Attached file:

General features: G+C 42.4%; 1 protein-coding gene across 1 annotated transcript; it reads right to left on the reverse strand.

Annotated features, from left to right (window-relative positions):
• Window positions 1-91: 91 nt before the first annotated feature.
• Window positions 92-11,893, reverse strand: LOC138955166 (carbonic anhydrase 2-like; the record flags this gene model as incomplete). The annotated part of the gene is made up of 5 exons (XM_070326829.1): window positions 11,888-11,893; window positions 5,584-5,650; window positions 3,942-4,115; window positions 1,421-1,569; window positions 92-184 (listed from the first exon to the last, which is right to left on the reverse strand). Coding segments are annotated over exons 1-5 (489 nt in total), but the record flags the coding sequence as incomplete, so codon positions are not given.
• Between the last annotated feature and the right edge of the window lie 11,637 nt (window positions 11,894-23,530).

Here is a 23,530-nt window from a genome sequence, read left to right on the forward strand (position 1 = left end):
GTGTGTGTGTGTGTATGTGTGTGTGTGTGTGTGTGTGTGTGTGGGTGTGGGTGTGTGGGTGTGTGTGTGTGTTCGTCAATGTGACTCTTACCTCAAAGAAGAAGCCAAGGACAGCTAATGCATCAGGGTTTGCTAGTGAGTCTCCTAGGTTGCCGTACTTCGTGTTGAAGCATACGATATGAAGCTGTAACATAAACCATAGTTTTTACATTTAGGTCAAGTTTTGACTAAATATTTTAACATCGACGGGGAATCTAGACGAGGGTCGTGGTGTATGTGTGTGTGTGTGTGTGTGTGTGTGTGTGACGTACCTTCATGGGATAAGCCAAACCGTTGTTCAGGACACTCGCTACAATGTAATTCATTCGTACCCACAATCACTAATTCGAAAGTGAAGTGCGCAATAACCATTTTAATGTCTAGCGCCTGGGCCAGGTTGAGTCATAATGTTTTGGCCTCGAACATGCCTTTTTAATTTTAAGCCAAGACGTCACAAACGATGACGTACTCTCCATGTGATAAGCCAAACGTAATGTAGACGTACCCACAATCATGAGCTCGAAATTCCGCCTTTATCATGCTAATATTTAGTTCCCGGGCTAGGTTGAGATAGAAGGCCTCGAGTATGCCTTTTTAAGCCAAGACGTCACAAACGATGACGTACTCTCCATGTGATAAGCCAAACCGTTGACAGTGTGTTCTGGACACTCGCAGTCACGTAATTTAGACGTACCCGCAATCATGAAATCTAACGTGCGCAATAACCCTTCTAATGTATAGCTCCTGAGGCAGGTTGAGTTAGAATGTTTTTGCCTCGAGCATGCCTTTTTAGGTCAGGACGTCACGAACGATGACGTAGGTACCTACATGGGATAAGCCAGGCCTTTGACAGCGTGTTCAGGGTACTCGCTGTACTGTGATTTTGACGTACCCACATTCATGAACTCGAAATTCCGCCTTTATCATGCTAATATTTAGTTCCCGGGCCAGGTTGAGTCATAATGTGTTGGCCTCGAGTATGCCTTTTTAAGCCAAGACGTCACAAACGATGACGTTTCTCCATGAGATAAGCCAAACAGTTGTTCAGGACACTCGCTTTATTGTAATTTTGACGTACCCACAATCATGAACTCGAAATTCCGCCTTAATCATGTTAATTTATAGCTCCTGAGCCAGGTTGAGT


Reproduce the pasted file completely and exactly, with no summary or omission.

General features: G+C 42.4%; 1 protein-coding gene across 1 annotated transcript; it reads right to left on the reverse strand.

Annotated features, from left to right (window-relative positions):
• Window positions 1-91: 91 nt before the first annotated feature.
• Window positions 92-11,893, reverse strand: LOC138955166 (carbonic anhydrase 2-like; the record flags this gene model as incomplete). The annotated part of the gene is made up of 5 exons (XM_070326829.1): window positions 11,888-11,893; window positions 5,584-5,650; window positions 3,942-4,115; window positions 1,421-1,569; window positions 92-184 (listed from the first exon to the last, which is right to left on the reverse strand). Coding segments are annotated over exons 1-5 (489 nt in total), but the record flags the coding sequence as incomplete, so codon positions are not given.
• Between the last annotated feature and the right edge of the window lie 11,637 nt (window positions 11,894-23,530).

Here is a 23,530-nt window from a genome sequence, read left to right on the forward strand (position 1 = left end):
GTGTGTGTGTGTGTATGTGTGTGTGTGTGTGTGTGTGTGTGTGGGTGTGGGTGTGTGGGTGTGTGTGTGTGTTCGTCAATGTGACTCTTACCTCAAAGAAGAAGCCAAGGACAGCTAATGCATCAGGGTTTGCTAGTGAGTCTCCTAGGTTGCCGTACTTCGTGTTGAAGCATACGATATGAAGCTGTAACATAAACCATAGTTTTTACATTTAGGTCAAGTTTTGACTAAATATTTTAACATCGACGGGGAATCTAGACGAGGGTCGTGGTGTATGTGTGTGTGTGTGTGTGTGTGTGTGTGTGACGTACCTTCATGGGATAAGCCAAACCGTTGTTCAGGACACTCGCTACAATGTAATTCATTCGTACCCACAATCACTAATTCGAAAGTGAAGTGCGCAATAACCATTTTAATGTCTAGCGCCTGGGCCAGGTTGAGTCATAATGTTTTGGCCTCGAACATGCCTTTTTAATTTTAAGCCAAGACGTCACAAACGATGACGTACTCTCCATGTGATAAGCCAAACGTAATGTAGACGTACCCACAATCATGAGCTCGAAATTCCGCCTTTATCATGCTAATATTTAGTTCCCGGGCTAGGTTGAGATAGAAGGCCTCGAGTATGCCTTTTTAAGCCAAGACGTCACAAACGATGACGTACTCTCCATGTGATAAGCCAAACCGTTGACAGTGTGTTCTGGACACTCGCAGTCACGTAATTTAGACGTACCCGCAATCATGAAATCTAACGTGCGCAATAACCCTTCTAATGTATAGCTCCTGAGGCAGGTTGAGTTAGAATGTTTTTGCCTCGAGCATGCCTTTTTAGGTCAGGACGTCACGAACGATGACGTAGGTACCTACATGGGATAAGCCAGGCCTTTGACAGCGTGTTCAGGGTACTCGCTGTACTGTGATTTTGACGTACCCACATTCATGAACTCGAAATTCCGCCTTTATCATGCTAATATTTAGTTCCCGGGCCAGGTTGAGTCATAATGTGTTGGCCTCGAGTATGCCTTTTTAAGCCAAGACGTCACAAACGATGACGTTTCTCCATGAGATAAGCCAAACAGTTGTTCAGGACACTCGCTTTATTGTAATTTTGACGTACCCACAATCATGAACTCGAAATTCCGCCTTAATCATGTTAATTTATAGCTCCTGAGCCAGGTTGAGT